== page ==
Baader Meinhof


Gerhard Richter’s cycle October 18, 1977 consists of 15 paintings and was created between March and November 1988. The paintings are the result of his fascination with terrorist group the Red Army Faction (RAF), which had been active in Germany since the beginning of the 1970s. The group tried to draw attention to their grievances about capitalist society by means of armed robberies and bomb attacks. The leading members of the first generation of the group were arrested in 1972. Their terrorist activities, their unparalleled pursuit by the police force and their joint suicides provoked heated discussion in Germany for a long time.

The title of the series, October 18, 1977, refers to the date on which Gudrun Ensslin, Andreas Baader and Jan-Carl Raspe were found dead in their cells in Stuttgart-Stammheim prison. More than ten years later, Gerhard Richter chose to approach the subject in his work, explaining his reasons as follows: “The deaths of the terrorists, and the related events both before and after, stand for a horror that distressed me and has haunted me as unfinished business ever since, despite all my efforts to suppress it”. (Notes for a press conference, November – December 1988 in: Gerhard Richter: Text. Writings, Interviews and Letters 1961–2007, Thames & Hudson, London, 2009, p. 202) The unveiling of the paintings in 1989 caused a stir that shows that the matter was not resolved in the eyes of the German general public either.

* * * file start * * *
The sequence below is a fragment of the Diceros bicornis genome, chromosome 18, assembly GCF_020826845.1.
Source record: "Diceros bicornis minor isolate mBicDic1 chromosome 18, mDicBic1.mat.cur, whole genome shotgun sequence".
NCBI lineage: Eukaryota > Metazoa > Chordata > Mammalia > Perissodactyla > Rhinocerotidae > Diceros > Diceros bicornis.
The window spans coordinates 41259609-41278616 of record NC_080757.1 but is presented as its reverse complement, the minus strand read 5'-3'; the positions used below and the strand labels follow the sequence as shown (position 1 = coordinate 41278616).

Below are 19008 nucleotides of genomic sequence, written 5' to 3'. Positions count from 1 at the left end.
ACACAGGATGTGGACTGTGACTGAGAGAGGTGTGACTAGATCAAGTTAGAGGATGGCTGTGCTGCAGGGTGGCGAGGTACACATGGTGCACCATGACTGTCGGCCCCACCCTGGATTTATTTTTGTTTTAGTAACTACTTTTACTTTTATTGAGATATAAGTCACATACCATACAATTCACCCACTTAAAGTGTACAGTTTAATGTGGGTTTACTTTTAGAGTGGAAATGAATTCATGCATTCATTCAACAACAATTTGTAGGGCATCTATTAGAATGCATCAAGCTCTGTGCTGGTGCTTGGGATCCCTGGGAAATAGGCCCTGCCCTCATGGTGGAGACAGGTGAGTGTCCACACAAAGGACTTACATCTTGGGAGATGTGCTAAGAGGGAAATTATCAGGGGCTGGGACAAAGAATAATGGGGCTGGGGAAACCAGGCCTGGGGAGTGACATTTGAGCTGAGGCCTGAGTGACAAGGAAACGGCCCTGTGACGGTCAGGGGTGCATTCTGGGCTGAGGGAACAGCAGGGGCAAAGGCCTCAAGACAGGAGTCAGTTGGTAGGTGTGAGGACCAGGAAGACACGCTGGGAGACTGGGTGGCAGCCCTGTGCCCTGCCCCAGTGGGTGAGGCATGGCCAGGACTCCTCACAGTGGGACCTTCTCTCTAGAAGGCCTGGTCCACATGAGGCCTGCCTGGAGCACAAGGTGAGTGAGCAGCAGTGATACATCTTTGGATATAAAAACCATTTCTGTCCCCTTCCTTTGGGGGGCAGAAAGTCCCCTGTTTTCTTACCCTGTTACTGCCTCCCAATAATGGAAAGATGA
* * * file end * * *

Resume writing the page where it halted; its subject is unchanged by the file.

The exhibition, entitled October 18, 1977 and held at Museum Haus Esters in Krefeld, Germany, presented the paintings for the first time to the public. Following this exhibition the cycle was shown in different exhibitions worldwide for two years. After being on a ten-year loan to the Museum für Moderne Kunst in Frankfurt am Main the pictures were sold to the Museum of Modern Art, New York, in 1995, where they have been on display since 2000.  

The paintings were created in different formats, but the consistent reduction to tones of grey underlines their conception as a series. The grisaille palette refers also to newspapers of that time, which were mostly printed in black and white. All paintings except Youth Portrait [CR: 672-1] are based on documentary photographs, including press photographs and pictures taken by the police. Richter’s examination of the photographs, which he took from newspaper archives, is reflected in his compendium Atlas [Sheets: 470–479] and in a separate study album. In addition to the actual source photographs, he collected more than 100 pictures related to the RAF in these two albums.  

By using photographic source material and his painterly modification of these sources, Richter was revisiting a method that had dominated his early works. After choosing a section of the photograph, he depicts the subjects with accuracy but also using his discretion. Following this he blurs the imagery using a variety of techniques, thereby creating paintings that are reminiscent of out-of-focus black-and-white photographs.  

Due to the extensive and continued presence of the RAF in the media it can be assumed that the audience who saw the works around the time they were created would easily have made a connection between Richter’s paintings and the activities of the RAF – despite the blurred imagery and neutral titles. As with this series of work, the artist often refers to images that have entered the collective memory, ensuring a renewed remembrance of past events and inviting new perspectives on them.  

Notes prepared by editorial team